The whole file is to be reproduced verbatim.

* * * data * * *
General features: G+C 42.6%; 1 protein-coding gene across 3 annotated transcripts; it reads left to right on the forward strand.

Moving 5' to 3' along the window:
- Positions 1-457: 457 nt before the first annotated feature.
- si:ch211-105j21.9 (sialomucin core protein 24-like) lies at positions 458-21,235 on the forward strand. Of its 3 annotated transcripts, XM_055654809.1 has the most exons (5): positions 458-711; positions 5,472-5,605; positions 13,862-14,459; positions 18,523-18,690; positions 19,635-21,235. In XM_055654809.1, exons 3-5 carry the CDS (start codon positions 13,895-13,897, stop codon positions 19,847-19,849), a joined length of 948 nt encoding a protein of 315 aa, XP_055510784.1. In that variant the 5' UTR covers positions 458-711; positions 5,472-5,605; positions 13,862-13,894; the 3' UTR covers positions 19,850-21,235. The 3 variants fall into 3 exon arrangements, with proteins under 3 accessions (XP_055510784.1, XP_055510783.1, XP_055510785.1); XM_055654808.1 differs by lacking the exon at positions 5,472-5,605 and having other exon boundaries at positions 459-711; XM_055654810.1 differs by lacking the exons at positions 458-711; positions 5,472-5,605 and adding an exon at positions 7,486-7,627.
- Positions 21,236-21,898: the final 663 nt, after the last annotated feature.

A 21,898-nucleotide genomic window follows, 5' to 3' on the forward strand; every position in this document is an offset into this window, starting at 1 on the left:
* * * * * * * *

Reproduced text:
General features: G+C 42.6%; 1 protein-coding gene across 3 annotated transcripts; it reads left to right on the forward strand.

Moving 5' to 3' along the window:
- Positions 1-457: 457 nt before the first annotated feature.
- si:ch211-105j21.9 (sialomucin core protein 24-like) lies at positions 458-21,235 on the forward strand. Of its 3 annotated transcripts, XM_055654809.1 has the most exons (5): positions 458-711; positions 5,472-5,605; positions 13,862-14,459; positions 18,523-18,690; positions 19,635-21,235. In XM_055654809.1, exons 3-5 carry the CDS (start codon positions 13,895-13,897, stop codon positions 19,847-19,849), a joined length of 948 nt encoding a protein of 315 aa, XP_055510784.1. In that variant the 5' UTR covers positions 458-711; positions 5,472-5,605; positions 13,862-13,894; the 3' UTR covers positions 19,850-21,235. The 3 variants fall into 3 exon arrangements, with proteins under 3 accessions (XP_055510784.1, XP_055510783.1, XP_055510785.1); XM_055654808.1 differs by lacking the exon at positions 5,472-5,605 and having other exon boundaries at positions 459-711; XM_055654810.1 differs by lacking the exons at positions 458-711; positions 5,472-5,605 and adding an exon at positions 7,486-7,627.
- Positions 21,236-21,898: the final 663 nt, after the last annotated feature.

A 21,898-nucleotide genomic window follows, 5' to 3' on the forward strand; every position in this document is an offset into this window, starting at 1 on the left: